17 July, 2012 News stories

Scientists take part in BBC expedition “Operation Iceberg”

This summer two British Antarctic Survey (BAS) scientists head to the Arctic to take part in the BBC expedition ‘Operation Iceberg’. Oceanographers Dr Keith Nicholls and Dr Povl Abrahamsen will join the BBC team on the ice near Baffin Island as they make a two-part series for BBC2.

The programmes will explore ice and how it behaves, both as a glacier flowing toward the sea, and then after it breaks off into an iceberg. The filming team will interview the BAS scientists for programme two which is based on and around an iceberg as they conduct experiments to better understand how it interacts with the ocean beneath.

Dr Nicholls and Dr Abrahamsen will take part in two studies whilst they camp out on in tents on the iceberg. The first will be to drill a hole through 80 metres of ice using a technique called hot water drilling, frequently used in Antarctica. Once the hole is drilled, a probe will be deployed down a wire to measure the temperatures and salinities in the sea beneath the iceberg. The results will show them how the oceanographic conditions control the rate the iceberg is melting from below. Together with the other groups’ measurements this can help estimate how long the iceberg will last before it finally drifts southward and melts into the sea.  A second study will involve drilling a shallow ice core (up to 20 metres long) to measure the temperatures in the interior of the iceberg, and retrieve samples that will be melted and sent back to Cambridge for analysis. The results will give insights into the climate conditions when the iceberg originally was formed on Petermann Glacier in northwest Greenland. Finally, they will set up an accurate downward-pointing radar system that will give a measurement of how much the iceberg melts during the period of the fieldwork.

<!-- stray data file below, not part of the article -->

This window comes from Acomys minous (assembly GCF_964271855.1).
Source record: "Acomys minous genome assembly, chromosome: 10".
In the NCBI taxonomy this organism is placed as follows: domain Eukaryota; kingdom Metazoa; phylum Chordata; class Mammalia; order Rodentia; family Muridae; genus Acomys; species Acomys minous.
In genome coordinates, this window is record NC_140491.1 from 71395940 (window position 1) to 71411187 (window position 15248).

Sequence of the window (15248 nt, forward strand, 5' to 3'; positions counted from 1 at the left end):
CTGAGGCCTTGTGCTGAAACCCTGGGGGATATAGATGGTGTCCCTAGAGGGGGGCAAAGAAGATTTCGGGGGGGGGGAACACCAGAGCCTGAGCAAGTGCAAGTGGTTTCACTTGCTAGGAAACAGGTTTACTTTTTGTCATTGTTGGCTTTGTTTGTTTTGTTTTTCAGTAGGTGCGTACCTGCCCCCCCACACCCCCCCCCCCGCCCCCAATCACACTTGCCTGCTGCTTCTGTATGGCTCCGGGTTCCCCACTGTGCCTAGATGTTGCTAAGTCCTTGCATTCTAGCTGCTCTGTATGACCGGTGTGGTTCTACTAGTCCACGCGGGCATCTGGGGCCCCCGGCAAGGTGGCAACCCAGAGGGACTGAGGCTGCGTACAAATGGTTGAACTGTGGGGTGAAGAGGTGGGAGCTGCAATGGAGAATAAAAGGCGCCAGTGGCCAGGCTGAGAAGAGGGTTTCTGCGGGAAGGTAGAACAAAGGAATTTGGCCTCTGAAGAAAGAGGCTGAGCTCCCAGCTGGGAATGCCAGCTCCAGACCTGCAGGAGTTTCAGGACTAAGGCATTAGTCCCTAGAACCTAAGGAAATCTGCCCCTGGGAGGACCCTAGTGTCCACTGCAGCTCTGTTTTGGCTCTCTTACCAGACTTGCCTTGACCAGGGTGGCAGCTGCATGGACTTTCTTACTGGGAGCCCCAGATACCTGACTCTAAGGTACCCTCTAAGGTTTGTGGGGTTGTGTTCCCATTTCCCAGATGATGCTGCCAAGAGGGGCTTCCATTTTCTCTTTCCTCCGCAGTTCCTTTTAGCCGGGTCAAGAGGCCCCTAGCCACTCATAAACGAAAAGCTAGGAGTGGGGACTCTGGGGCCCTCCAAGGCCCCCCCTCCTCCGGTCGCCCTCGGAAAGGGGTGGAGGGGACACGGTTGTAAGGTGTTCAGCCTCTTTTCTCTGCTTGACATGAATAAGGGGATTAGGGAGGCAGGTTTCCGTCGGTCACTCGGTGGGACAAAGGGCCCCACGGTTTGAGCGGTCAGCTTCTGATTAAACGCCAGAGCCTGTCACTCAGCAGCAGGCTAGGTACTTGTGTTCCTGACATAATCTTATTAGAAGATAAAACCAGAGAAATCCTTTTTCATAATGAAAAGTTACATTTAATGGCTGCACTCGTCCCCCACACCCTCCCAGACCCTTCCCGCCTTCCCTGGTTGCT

The two-part series is presented by scientist Dr Helen Czerski (from the BBC series Orbit) and wildlife expert Chris Packham. The expedition is underway with its base on the vessel  MV Neptune and will be on the ice until mid-August. Operation Iceberg airs on BBC2 on 9th and 16th September. To find out more or to check out the latest updates from the expedition team visit: www.bbc.co.uk/operationiceberg

Dr Keith Nicholls trained as a physicist, and has worked at British Antarctic Survey since 1987. He helped to develop the techniques BAS had pioneered earlier in the 1980s, using a light-weight hot-water drill to make access holes through floating ice shelves a few hundred metres thick so that scientists could study the ocean beneath. Today he coordinates the oceanographic work undertaken by BAS over the continental shelf of Antarctica using a variety of tools, including ship-based oceanographic surveys, autonomous underwater vehicles, ice-shelf based studies, and computer-based modelling. The interaction between ice shelves and the ocean remains a prime focus because of the observation that thinning or loss of ice shelves results in faster flow of ice from the grounded ice sheet into the ocean, leading directly to a rise in sea level.

Dr Povl Abrahamsen is a physical oceanographer at the British Antarctic Survey. He has been studying a variety of subjects from the circulation beneath Antarctic ice shelves to the flow of freshwater in the Laptev and East Siberian seas. More recently he has been involved with deploying moored instruments to monitor the northward flow of the cold, dense bottom water that is formed around Antarctica.